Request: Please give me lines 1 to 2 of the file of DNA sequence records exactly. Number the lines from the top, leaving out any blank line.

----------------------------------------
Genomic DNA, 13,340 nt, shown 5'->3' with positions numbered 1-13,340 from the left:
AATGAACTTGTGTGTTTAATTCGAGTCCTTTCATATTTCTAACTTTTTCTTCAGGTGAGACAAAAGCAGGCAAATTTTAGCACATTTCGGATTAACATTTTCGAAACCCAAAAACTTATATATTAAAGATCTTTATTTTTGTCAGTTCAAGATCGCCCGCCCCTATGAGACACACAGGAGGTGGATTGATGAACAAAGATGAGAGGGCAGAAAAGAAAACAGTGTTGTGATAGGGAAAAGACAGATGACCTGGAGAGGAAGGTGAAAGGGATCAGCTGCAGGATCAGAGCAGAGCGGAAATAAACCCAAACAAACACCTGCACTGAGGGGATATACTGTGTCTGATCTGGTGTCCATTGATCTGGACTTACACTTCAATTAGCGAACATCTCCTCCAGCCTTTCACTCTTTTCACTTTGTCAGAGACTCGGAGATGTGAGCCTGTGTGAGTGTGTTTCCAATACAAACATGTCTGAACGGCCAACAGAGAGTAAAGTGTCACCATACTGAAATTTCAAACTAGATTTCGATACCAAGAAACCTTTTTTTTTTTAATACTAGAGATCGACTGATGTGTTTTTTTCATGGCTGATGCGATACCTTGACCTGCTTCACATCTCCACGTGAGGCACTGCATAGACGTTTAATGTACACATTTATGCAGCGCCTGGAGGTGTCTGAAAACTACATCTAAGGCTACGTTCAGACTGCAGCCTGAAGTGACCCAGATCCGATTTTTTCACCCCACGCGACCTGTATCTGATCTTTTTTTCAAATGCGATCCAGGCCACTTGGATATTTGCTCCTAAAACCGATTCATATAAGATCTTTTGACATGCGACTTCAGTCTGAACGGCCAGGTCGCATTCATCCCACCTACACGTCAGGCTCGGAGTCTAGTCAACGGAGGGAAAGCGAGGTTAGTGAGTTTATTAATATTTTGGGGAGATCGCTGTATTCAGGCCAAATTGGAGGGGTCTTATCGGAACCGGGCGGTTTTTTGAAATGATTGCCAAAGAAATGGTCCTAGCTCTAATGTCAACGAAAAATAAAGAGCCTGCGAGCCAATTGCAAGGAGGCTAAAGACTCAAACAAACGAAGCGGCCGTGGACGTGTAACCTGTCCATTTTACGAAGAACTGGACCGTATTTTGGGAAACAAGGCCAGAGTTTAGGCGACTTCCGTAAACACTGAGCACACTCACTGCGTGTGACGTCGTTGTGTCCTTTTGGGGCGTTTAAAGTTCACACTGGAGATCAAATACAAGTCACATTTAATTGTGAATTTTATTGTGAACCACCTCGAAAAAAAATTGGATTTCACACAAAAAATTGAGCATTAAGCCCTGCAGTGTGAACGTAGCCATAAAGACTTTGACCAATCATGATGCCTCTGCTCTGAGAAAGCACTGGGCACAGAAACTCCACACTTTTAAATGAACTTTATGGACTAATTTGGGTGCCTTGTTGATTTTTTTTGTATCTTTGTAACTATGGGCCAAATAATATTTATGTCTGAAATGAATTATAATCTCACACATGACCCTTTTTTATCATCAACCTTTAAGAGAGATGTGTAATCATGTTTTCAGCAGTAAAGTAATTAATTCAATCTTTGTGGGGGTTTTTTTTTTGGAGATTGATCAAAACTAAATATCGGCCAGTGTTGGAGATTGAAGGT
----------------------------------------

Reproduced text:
Genomic DNA, 13,340 nt, shown 5'->3' with positions numbered 1-13,340 from the left:
AATGAACTTGTGTGTTTAATTCGAGTCCTTTCATATTTCTAACTTTTTCTTCAGGTGAGACAAAAGCAGGCAAATTTTAGCACATTTCGGATTAACATTTTCGAAACCCAAAAACTTATATATTAAAGATCTTTATTTTTGTCAGTTCAAGATCGCCCGCCCCTATGAGACACACAGGAGGTGGATTGATGAACAAAGATGAGAGGGCAGAAAAGAAAACAGTGTTGTGATAGGGAAAAGACAGATGACCTGGAGAGGAAGGTGAAAGGGATCAGCTGCAGGATCAGAGCAGAGCGGAAATAAACCCAAACAAACACCTGCACTGAGGGGATATACTGTGTCTGATCTGGTGTCCATTGATCTGGACTTACACTTCAATTAGCGAACATCTCCTCCAGCCTTTCACTCTTTTCACTTTGTCAGAGACTCGGAGATGTGAGCCTGTGTGAGTGTGTTTCCAATACAAACATGTCTGAACGGCCAACAGAGAGTAAAGTGTCACCATACTGAAATTTCAAACTAGATTTCGATACCAAGAAACCTTTTTTTTTTTAATACTAGAGATCGACTGATGTGTTTTTTTCATGGCTGATGCGATACCTTGACCTGCTTCACATCTCCACGTGAGGCACTGCATAGACGTTTAATGTACACATTTATGCAGCGCCTGGAGGTGTCTGAAAACTACATCTAAGGCTACGTTCAGACTGCAGCCTGAAGTGACCCAGATCCGATTTTTTCACCCCACGCGACCTGTATCTGATCTTTTTTTCAAATGCGATCCAGGCCACTTGGATATTTGCTCCTAAAACCGATTCATATAAGATCTTTTGACATGCGACTTCAGTCTGAACGGCCAGGTCGCATTCATCCCACCTACACGTCAGGCTCGGAGTCTAGTCAACGGAGGGAAAGCGAGGTTAGTGAGTTTATTAATATTTTGGGGAGATCGCTGTATTCAGGCCAAATTGGAGGGGTCTTATCGGAACCGGGCGGTTTTTTGAAATGATTGCCAAAGAAATGGTCCTAGCTCTAATGTCAACGAAAAATAAAGAGCCTGCGAGCCAATTGCAAGGAGGCTAAAGACTCAAACAAACGAAGCGGCCGTGGACGTGTAACCTGTCCATTTTACGAAGAACTGGACCGTATTTTGGGAAACAAGGCCAGAGTTTAGGCGACTTCCGTAAACACTGAGCACACTCACTGCGTGTGACGTCGTTGTGTCCTTTTGGGGCGTTTAAAGTTCACACTGGAGATCAAATACAAGTCACATTTAATTGTGAATTTTATTGTGAACCACCTCGAAAAAAAATTGGATTTCACACAAAAAATTGAGCATTAAGCCCTGCAGTGTGAACGTAGCCATAAAGACTTTGACCAATCATGATGCCTCTGCTCTGAGAAAGCACTGGGCACAGAAACTCCACACTTTTAAATGAACTTTATGGACTAATTTGGGTGCCTTGTTGATTTTTTTTGTATCTTTGTAACTATGGGCCAAATAATATTTATGTCTGAAATGAATTATAATCTCACACATGACCCTTTTTTATCATCAACCTTTAAGAGAGATGTGTAATCATGTTTTCAGCAGTAAAGTAATTAATTCAATCTTTGTGGGGGTTTTTTTTTTGGAGATTGATCAAAACTAAATATCGGCCAGTGTTGGAGATTGAAGGT